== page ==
Monday, February 15, 2010

Health Care Updates

1. "Yes, the Uninsured Can Get Care" (WSJ)

"Lack of insurance doesn't have to mean going without needed health care. If you're uninsured and seeking stop-gap care until you find coverage, you can triage your way to better health by understanding the tradeoffs of several care options. A retail clinic or urgent-care center may be a suitable fit, depending on the severity of your medical need and personal preferences."

2. "Let Health Insurance Cross State Lines" (NYTimes)

"Arizona Representative John Shadegg, who sponsored legislation to allow insurance sales across state lines in 2005 and has championed the idea ever since, likes to illustrate the lack of competition by pointing to how different the market is for automobile insurance.

“If you turn on the television station at night,” he said, “you see Allstate and Geico and Progressive and State Farm pounding each other’s heads in. ‘Drop your policy and come get a policy from us, and we’ll do two things — we’ll save you money and give you better service.’ You never see that kind of advertisement for you and I to go out and buy health insurance.”

Other experts, like Stephen T. Parente, academic director of the Medical Industry Leadership Institute at the University of Minnesota’s Carlson School of Management, note that many insurers already operate across state lines in administering policies for large employers, and could easily do the same in the individual market.

Mr. Parente said his research had found that millions of uninsured people who now find coverage unaffordable in their home state might buy cheaper policies if they were available from other states. The competition would force insurers to provide better, cheaper service and might force low-performing companies out of business, while states with the most efficient regulatory framework could become regional “powerhouses” where insurers prefer to operate."

7 Comments:

At 2/15/2010 9:50 AM, Blogger W.E. Heasley said...

Mark:

Try this:
http://thelastembassy.blogspot.com/2010/02/socialized-medicine-scheme-and-selling.html

 
At 2/15/2010 10:00 AM, Blogger Marko said...

So who is fighting against this, and why? Is it insurance companies? If so, funny how it is the Democrat party that is in the pocket of the same big business they are always vilifying.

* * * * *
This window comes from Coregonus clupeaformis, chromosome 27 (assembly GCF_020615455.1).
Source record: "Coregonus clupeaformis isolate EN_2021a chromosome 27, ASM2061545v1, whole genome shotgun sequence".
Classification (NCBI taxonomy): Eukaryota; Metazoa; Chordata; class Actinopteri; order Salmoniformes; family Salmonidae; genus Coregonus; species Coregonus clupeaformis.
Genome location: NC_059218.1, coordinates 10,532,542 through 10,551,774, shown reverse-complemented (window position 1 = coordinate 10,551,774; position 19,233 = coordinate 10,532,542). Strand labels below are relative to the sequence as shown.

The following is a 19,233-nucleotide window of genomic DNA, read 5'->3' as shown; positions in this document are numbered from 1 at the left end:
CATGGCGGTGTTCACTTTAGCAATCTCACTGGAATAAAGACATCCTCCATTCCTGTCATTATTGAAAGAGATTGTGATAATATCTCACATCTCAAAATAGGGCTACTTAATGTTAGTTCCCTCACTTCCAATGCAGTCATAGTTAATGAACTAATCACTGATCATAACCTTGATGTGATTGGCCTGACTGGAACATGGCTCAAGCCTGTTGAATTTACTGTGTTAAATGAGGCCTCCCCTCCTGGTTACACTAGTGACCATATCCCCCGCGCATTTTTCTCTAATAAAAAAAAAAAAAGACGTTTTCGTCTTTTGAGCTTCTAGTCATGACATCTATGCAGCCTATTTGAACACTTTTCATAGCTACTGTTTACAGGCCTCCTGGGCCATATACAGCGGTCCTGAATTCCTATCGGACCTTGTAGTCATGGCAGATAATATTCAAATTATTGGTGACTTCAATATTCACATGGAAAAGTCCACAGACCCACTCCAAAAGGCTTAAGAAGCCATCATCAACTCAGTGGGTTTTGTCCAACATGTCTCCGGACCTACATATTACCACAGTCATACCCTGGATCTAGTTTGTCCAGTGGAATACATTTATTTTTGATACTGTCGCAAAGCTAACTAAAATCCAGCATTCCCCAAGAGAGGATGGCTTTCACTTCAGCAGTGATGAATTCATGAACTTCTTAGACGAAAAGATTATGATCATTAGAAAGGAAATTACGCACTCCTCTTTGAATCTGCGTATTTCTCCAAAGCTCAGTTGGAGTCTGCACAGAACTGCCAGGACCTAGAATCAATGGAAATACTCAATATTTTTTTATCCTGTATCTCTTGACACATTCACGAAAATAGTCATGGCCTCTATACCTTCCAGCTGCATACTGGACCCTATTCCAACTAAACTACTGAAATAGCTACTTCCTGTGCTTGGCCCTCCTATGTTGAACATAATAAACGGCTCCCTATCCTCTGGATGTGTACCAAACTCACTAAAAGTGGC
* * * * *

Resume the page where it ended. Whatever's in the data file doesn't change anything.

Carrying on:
If that is not the reason, I would like to hear one demoncrat explain why they are against this. Just one reason, haven't heard one yet.

 
At 2/15/2010 10:08 AM, Blogger sethstorm said...


while states with the most efficient regulatory framework could become regional “powerhouses” where insurers prefer to operate."


That sounds a lot like the screwiness that goes on with South Dakota & Delaware. No thank you, but people of legal fiction(read: business) should not be made impervious to all avenues of legal remedy. They should be as vulnerable and assailable as persons of actual flesh and blood, not less. It's bad enough to see usury get away with it.

 
At 2/15/2010 10:29 AM, Blogger Marko said...

Seth, in what way are corporations registered in DE "impervious to all avenues of legal remedy?" Corporations prefer DE because it is predictable and its laws are comprehensive.

Regulation of interstate commerce is constitutionally the prerogative of the federal government, and best left there (one of the few things that the federal government is actually supposed to be doing). Congress made a mistake when they made this exception to the dormant commerce clause and allowed states to regulate interstate commerce. This is similar to the intra state protectionism that was happening before the constitution was enacted, with similar, predictable results (toxic monopolies).

 
At 2/15/2010 11:02 AM, Anonymous Anonymous said...

That sounds a lot like the screwiness that goes on with South Dakota & Delaware. No thank you, but people of legal fiction(read: business) should not be made impervious to all avenues of legal remedy. They should be as vulnerable and assailable as persons of actual flesh and blood, not less. It's bad enough to see usury get away with it.

Obviously, there is a demand for retail mental health clinics as well.

 
At 2/15/2010 1:29 PM, Blogger Jet Beagle said...

marko: "So who is fighting against this, and why?"

As I understand it, three factors account for the state-to-state variation in health insurance rates: mandates for treatments; guaranteed issue; and community rating. My guess is that the specialists and manufacturers who benefit from treatments are fighting interstate insurance sales. The Council for Affordable Health Insurance reports that 10 states provide for:

"mandate-lite policies, which allow some individuals
to purchase a policy with fewer mandates more tailored to their needs and financial situation."

 
At 2/15/2010 4:13 PM, Blogger randian said...

@sethstorm: Ah, the old "race to the bottom" fallacy.

 

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